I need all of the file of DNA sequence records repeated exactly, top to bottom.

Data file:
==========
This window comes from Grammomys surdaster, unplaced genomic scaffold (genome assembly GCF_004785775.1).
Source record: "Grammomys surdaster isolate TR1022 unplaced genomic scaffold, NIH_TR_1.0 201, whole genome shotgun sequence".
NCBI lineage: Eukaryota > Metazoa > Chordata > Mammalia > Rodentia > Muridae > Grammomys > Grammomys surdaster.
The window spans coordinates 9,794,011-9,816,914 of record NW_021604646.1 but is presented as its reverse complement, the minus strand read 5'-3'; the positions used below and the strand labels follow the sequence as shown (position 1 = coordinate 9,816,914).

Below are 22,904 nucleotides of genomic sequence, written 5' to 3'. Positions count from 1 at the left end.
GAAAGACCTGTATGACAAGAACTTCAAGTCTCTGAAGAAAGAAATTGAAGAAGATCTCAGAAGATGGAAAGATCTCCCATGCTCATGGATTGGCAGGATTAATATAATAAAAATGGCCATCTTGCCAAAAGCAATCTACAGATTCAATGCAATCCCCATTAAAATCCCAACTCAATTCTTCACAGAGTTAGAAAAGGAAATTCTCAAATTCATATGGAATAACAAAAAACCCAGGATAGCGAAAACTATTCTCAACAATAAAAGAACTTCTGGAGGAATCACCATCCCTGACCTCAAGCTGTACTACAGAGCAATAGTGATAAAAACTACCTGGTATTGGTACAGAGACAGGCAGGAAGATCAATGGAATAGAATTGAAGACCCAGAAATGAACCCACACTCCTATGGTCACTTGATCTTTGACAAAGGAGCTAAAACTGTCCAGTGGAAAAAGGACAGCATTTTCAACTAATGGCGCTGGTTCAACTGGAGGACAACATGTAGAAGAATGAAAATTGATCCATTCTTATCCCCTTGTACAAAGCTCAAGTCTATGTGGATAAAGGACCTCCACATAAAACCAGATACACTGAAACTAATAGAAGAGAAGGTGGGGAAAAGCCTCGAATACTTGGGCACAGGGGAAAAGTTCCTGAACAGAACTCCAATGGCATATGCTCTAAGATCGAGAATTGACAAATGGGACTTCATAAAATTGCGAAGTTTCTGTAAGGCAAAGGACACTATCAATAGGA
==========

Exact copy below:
This window comes from Grammomys surdaster, unplaced genomic scaffold (genome assembly GCF_004785775.1).
Source record: "Grammomys surdaster isolate TR1022 unplaced genomic scaffold, NIH_TR_1.0 201, whole genome shotgun sequence".
NCBI lineage: Eukaryota > Metazoa > Chordata > Mammalia > Rodentia > Muridae > Grammomys > Grammomys surdaster.
The window spans coordinates 9,794,011-9,816,914 of record NW_021604646.1 but is presented as its reverse complement, the minus strand read 5'-3'; the positions used below and the strand labels follow the sequence as shown (position 1 = coordinate 9,816,914).

Below are 22,904 nucleotides of genomic sequence, written 5' to 3'. Positions count from 1 at the left end.
GAAAGACCTGTATGACAAGAACTTCAAGTCTCTGAAGAAAGAAATTGAAGAAGATCTCAGAAGATGGAAAGATCTCCCATGCTCATGGATTGGCAGGATTAATATAATAAAAATGGCCATCTTGCCAAAAGCAATCTACAGATTCAATGCAATCCCCATTAAAATCCCAACTCAATTCTTCACAGAGTTAGAAAAGGAAATTCTCAAATTCATATGGAATAACAAAAAACCCAGGATAGCGAAAACTATTCTCAACAATAAAAGAACTTCTGGAGGAATCACCATCCCTGACCTCAAGCTGTACTACAGAGCAATAGTGATAAAAACTACCTGGTATTGGTACAGAGACAGGCAGGAAGATCAATGGAATAGAATTGAAGACCCAGAAATGAACCCACACTCCTATGGTCACTTGATCTTTGACAAAGGAGCTAAAACTGTCCAGTGGAAAAAGGACAGCATTTTCAACTAATGGCGCTGGTTCAACTGGAGGACAACATGTAGAAGAATGAAAATTGATCCATTCTTATCCCCTTGTACAAAGCTCAAGTCTATGTGGATAAAGGACCTCCACATAAAACCAGATACACTGAAACTAATAGAAGAGAAGGTGGGGAAAAGCCTCGAATACTTGGGCACAGGGGAAAAGTTCCTGAACAGAACTCCAATGGCATATGCTCTAAGATCGAGAATTGACAAATGGGACTTCATAAAATTGCGAAGTTTCTGTAAGGCAAAGGACACTATCAATAGGA